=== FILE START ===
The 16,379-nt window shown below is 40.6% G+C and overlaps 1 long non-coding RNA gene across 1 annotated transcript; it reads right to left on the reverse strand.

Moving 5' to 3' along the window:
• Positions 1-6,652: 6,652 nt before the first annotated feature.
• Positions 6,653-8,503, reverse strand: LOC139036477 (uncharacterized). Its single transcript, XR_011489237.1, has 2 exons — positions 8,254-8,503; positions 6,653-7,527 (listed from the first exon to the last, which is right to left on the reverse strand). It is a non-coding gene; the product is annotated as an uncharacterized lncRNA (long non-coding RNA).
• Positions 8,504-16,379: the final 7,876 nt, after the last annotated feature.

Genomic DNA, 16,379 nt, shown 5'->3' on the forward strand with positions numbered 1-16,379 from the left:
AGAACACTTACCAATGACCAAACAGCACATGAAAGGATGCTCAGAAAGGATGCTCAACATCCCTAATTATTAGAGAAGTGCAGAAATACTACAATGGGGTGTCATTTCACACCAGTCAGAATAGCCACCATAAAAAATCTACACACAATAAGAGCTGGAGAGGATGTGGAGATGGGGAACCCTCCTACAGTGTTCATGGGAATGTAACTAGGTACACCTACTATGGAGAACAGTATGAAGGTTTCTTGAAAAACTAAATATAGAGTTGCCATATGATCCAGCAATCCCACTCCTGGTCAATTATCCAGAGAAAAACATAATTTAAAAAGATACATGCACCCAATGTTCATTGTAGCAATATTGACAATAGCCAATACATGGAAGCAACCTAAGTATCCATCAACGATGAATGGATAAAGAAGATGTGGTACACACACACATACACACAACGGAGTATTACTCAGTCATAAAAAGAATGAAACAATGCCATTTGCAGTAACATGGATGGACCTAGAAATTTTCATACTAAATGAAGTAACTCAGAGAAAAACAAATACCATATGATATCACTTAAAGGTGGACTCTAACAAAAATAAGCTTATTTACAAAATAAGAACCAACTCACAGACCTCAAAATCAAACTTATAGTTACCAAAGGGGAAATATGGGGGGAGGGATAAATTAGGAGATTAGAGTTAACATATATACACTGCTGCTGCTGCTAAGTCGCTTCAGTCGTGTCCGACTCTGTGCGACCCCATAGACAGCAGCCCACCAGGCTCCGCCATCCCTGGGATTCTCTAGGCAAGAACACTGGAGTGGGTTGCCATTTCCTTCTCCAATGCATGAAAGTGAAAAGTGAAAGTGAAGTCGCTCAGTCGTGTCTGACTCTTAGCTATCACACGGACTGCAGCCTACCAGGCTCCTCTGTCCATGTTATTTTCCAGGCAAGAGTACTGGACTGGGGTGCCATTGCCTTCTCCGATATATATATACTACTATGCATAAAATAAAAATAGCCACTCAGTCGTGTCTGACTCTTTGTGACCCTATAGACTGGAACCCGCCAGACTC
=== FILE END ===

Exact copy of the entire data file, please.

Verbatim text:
The 16,379-nt window shown below is 40.6% G+C and overlaps 1 long non-coding RNA gene across 1 annotated transcript; it reads right to left on the reverse strand.

Moving 5' to 3' along the window:
• Positions 1-6,652: 6,652 nt before the first annotated feature.
• Positions 6,653-8,503, reverse strand: LOC139036477 (uncharacterized). Its single transcript, XR_011489237.1, has 2 exons — positions 8,254-8,503; positions 6,653-7,527 (listed from the first exon to the last, which is right to left on the reverse strand). It is a non-coding gene; the product is annotated as an uncharacterized lncRNA (long non-coding RNA).
• Positions 8,504-16,379: the final 7,876 nt, after the last annotated feature.

Genomic DNA, 16,379 nt, shown 5'->3' on the forward strand with positions numbered 1-16,379 from the left:
AGAACACTTACCAATGACCAAACAGCACATGAAAGGATGCTCAGAAAGGATGCTCAACATCCCTAATTATTAGAGAAGTGCAGAAATACTACAATGGGGTGTCATTTCACACCAGTCAGAATAGCCACCATAAAAAATCTACACACAATAAGAGCTGGAGAGGATGTGGAGATGGGGAACCCTCCTACAGTGTTCATGGGAATGTAACTAGGTACACCTACTATGGAGAACAGTATGAAGGTTTCTTGAAAAACTAAATATAGAGTTGCCATATGATCCAGCAATCCCACTCCTGGTCAATTATCCAGAGAAAAACATAATTTAAAAAGATACATGCACCCAATGTTCATTGTAGCAATATTGACAATAGCCAATACATGGAAGCAACCTAAGTATCCATCAACGATGAATGGATAAAGAAGATGTGGTACACACACACATACACACAACGGAGTATTACTCAGTCATAAAAAGAATGAAACAATGCCATTTGCAGTAACATGGATGGACCTAGAAATTTTCATACTAAATGAAGTAACTCAGAGAAAAACAAATACCATATGATATCACTTAAAGGTGGACTCTAACAAAAATAAGCTTATTTACAAAATAAGAACCAACTCACAGACCTCAAAATCAAACTTATAGTTACCAAAGGGGAAATATGGGGGGAGGGATAAATTAGGAGATTAGAGTTAACATATATACACTGCTGCTGCTGCTAAGTCGCTTCAGTCGTGTCCGACTCTGTGCGACCCCATAGACAGCAGCCCACCAGGCTCCGCCATCCCTGGGATTCTCTAGGCAAGAACACTGGAGTGGGTTGCCATTTCCTTCTCCAATGCATGAAAGTGAAAAGTGAAAGTGAAGTCGCTCAGTCGTGTCTGACTCTTAGCTATCACACGGACTGCAGCCTACCAGGCTCCTCTGTCCATGTTATTTTCCAGGCAAGAGTACTGGACTGGGGTGCCATTGCCTTCTCCGATATATATATACTACTATGCATAAAATAAAAATAGCCACTCAGTCGTGTCTGACTCTTTGTGACCCTATAGACTGGAACCCGCCAGACTC